Traveling Digital Files For Bankruptcy – Bitcoin Magazine

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Early on July 6, 2022, it was announced that Voyager had filed for Chapter 11 bankruptcy.

Voyager Digital begins a process of financial restructuring to maximize value for all stakeholders

This followed the firm announcement on June 22 that they had significant exposure to Three Arrows Capital (3AC) in the form of unsecured loans.

“Voyager concurrently announced that its operating subsidiary, Voyager Digital, LLC, may issue a notice of default to Three Arrows Capital (“3AC”) for default on its loan. Voyager’s exposure to 3AC consists of 15,250 BTC and $350 million USDC The Company made an initial refund request of $25 million USDC by June 24, 2022, then requested a refund of the entire balance of USDC and BTC by June 27, 2022. None of these amounts have been repaid and 3AC’s failure to repay any of the requested amounts by these specified dates will constitute an event of default.” – Voyager press release

In our June 16 release, following the reported insolvency of 3AC, we speculated on the likelihood of Voyager exposure to 3AC in our issue, Fears of a new contagion.

“With recent developments, rumors have been circulating, with speculation that several crypto lending/borrowing bureaus have been hit by insolvency.

“While it is uncertain which companies have suffered balance sheet impairments, there is a large possibility of losses across all companies in the sector, and it is likely that we have not seen the dust settle.

“Shares of crypto custodial/borrower firm Invest Voyager ($VOYG) have fallen 33% in the past two days. The company’s latest quarterly publication showed that the company had loaned $320 million to a Singapore-based entity (3AC headquarters before the relocation). Whether the loan went to 3AC or not, the share price crash is certainly not a market vote of confidence for a US-based public crypto lending platform. – Fears of a new contagion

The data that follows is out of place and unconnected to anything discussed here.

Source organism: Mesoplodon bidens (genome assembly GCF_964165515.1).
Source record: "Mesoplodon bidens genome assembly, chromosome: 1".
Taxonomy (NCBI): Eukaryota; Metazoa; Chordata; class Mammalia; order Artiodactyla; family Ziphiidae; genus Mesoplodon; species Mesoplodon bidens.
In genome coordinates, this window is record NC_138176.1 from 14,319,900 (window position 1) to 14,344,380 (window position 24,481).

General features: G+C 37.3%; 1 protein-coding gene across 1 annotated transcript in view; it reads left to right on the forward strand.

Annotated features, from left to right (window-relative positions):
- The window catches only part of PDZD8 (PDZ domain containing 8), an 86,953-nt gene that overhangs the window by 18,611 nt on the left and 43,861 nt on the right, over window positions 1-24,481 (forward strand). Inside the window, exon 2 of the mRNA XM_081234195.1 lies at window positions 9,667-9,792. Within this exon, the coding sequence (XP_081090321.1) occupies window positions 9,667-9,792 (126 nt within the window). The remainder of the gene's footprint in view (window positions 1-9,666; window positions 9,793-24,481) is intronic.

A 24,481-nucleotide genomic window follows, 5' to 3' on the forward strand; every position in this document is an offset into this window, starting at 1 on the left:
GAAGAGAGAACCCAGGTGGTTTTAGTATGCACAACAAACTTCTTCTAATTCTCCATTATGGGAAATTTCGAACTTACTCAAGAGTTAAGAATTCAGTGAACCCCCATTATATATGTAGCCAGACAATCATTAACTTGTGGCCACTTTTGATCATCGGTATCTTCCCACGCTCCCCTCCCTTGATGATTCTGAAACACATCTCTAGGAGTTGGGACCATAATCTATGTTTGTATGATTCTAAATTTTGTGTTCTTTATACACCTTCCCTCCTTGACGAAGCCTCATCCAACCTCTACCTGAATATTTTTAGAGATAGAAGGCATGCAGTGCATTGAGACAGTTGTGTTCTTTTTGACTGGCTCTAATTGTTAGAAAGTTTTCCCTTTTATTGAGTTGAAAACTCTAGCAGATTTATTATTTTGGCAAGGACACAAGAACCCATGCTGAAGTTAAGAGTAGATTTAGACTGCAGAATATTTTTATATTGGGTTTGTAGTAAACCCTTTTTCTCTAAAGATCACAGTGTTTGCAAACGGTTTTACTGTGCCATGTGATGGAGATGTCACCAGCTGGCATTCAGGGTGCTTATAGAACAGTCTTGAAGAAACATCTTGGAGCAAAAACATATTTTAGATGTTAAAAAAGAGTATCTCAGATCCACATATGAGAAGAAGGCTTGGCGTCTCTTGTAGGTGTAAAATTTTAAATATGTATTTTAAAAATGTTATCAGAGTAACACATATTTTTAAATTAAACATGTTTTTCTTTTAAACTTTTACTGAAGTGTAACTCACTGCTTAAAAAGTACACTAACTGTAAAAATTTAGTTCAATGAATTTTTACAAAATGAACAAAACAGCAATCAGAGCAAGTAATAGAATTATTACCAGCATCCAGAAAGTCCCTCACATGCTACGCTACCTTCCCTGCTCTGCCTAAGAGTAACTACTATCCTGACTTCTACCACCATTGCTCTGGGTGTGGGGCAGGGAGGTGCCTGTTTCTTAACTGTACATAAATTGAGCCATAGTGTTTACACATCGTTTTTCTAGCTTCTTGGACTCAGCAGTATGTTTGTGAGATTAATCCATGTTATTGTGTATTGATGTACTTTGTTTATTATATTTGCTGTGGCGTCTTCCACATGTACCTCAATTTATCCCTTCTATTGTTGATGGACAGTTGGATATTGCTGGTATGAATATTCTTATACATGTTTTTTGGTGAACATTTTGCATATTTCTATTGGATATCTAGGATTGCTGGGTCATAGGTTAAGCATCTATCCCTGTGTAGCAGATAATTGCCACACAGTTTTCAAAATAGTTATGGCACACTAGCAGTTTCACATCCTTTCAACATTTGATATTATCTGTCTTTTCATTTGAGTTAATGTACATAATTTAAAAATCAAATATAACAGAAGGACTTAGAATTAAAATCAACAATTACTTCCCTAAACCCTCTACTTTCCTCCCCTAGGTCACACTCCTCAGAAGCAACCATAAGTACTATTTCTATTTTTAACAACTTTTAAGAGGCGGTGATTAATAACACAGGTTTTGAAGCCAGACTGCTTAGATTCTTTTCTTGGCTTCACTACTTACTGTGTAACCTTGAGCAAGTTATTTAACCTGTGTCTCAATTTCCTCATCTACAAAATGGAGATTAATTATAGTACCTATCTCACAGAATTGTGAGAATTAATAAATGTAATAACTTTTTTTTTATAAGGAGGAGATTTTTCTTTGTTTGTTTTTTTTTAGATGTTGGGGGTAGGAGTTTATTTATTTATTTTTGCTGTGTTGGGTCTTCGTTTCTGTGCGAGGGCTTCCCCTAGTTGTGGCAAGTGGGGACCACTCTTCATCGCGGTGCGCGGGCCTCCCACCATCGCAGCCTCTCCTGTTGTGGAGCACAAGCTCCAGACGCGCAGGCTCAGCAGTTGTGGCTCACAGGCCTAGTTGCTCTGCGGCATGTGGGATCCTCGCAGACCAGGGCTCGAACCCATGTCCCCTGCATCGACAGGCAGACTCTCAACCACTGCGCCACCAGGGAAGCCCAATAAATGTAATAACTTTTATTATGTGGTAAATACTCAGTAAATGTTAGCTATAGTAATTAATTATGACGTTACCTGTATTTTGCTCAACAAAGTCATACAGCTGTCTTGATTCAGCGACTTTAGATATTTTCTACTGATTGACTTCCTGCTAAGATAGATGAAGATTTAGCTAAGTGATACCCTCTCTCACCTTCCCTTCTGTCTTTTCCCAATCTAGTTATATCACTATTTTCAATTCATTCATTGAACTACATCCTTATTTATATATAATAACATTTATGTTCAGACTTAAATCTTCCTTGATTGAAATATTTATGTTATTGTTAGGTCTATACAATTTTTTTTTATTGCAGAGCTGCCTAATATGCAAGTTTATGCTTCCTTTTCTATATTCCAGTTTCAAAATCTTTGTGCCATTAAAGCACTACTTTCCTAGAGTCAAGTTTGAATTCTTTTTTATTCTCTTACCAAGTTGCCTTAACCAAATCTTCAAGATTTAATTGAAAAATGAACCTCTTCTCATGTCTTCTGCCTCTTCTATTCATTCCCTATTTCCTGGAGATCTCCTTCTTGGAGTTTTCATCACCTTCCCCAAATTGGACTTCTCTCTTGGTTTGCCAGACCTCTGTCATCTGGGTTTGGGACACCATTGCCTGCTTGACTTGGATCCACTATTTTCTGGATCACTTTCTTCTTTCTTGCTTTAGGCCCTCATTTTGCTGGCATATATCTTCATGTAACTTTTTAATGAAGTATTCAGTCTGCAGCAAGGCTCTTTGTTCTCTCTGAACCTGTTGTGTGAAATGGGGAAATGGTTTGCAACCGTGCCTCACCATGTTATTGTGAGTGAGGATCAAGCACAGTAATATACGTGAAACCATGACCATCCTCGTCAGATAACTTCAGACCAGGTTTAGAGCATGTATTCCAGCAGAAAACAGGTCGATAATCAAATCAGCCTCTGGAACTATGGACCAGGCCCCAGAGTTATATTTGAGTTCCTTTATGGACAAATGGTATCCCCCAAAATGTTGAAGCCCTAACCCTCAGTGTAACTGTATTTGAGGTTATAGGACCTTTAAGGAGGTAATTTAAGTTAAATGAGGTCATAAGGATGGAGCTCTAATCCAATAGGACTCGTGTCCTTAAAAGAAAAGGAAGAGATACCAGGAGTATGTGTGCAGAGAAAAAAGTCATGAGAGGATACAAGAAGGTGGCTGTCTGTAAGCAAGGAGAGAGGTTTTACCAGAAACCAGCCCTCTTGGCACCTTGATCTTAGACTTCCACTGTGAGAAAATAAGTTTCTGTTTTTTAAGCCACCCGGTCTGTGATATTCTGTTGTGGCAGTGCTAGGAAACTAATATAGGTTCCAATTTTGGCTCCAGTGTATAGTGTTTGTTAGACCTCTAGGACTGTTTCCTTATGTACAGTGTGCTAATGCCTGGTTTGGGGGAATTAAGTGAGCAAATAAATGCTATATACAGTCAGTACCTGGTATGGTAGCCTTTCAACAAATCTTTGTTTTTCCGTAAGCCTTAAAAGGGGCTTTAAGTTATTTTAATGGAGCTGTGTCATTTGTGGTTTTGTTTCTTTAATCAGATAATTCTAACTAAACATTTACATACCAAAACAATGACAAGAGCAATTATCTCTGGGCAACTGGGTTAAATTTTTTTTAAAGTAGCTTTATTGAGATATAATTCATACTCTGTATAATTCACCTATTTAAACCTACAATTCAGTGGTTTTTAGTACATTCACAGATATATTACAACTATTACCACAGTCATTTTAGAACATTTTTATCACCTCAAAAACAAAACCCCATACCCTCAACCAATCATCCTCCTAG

Now, with the announcement of Voyager’s bankruptcy proceedings, some interesting findings can be seen in the bankruptcy filings.

In the company depositit was reported that Alameda Research had borrowed $376 million from Voyager, for unknown reasons.

While it’s somewhat curious that the company is supposedly trying to consolidate the industry and stem balance sheet contagion, it’s currently borrowing money from an insolvent company (of which Alameda has a 9. 49%), there are a few reasons that come to mind.

  1. It is not uncommon for a proprietary trading desk to borrow capital in the cryptocurrency industry (specifically denominated in non-dollar assets).
  2. Since Voyager’s assets (which were largely customer deposits) were partially denominated in bitcoin, Alameda could potentially borrow BTC to use for market making/shorting, in which they would aim to hedge the loan at a later date.
  3. Although the terms of the loan are not specified, given Alameda’s stake in Voyager, it would make sense for the company not to call on the loan, which would reduce expected interest income.

We are confident that it will take the market either lower prices and/or considerable time to recover from the damage suffered over the past few months, both from a balance sheet impairment and reputational perspective. /legitimacy.

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